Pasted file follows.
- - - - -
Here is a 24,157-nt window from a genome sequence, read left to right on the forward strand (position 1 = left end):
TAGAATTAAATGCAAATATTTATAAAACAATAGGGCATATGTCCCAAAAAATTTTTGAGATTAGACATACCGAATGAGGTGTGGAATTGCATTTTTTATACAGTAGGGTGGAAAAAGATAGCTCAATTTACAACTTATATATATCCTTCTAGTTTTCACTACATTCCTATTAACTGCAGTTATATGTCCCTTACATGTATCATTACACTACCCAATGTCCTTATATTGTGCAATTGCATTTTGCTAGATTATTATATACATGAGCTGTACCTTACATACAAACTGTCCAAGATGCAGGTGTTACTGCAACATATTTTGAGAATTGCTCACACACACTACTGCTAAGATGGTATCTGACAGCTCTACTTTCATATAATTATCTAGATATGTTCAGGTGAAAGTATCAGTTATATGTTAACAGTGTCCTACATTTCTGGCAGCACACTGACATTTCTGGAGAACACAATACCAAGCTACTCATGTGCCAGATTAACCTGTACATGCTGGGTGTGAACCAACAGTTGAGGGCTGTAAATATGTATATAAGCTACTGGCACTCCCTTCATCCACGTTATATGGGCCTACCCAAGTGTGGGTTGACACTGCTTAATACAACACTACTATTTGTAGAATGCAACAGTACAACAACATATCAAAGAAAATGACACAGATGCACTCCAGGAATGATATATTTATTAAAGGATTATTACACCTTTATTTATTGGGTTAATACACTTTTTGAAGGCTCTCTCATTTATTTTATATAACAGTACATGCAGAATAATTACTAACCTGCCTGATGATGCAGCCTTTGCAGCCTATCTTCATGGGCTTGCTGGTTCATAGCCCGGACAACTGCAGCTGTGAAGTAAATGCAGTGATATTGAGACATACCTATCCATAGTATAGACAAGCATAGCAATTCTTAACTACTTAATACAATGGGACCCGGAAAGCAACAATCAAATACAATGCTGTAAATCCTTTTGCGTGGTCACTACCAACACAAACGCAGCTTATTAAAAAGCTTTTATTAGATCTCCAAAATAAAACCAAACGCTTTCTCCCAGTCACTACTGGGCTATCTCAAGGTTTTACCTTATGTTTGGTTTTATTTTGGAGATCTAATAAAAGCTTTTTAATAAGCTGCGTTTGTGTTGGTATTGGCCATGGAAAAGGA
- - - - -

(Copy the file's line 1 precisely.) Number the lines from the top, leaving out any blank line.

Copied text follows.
Here is a 24,157-nt window from a genome sequence, read left to right on the forward strand (position 1 = left end):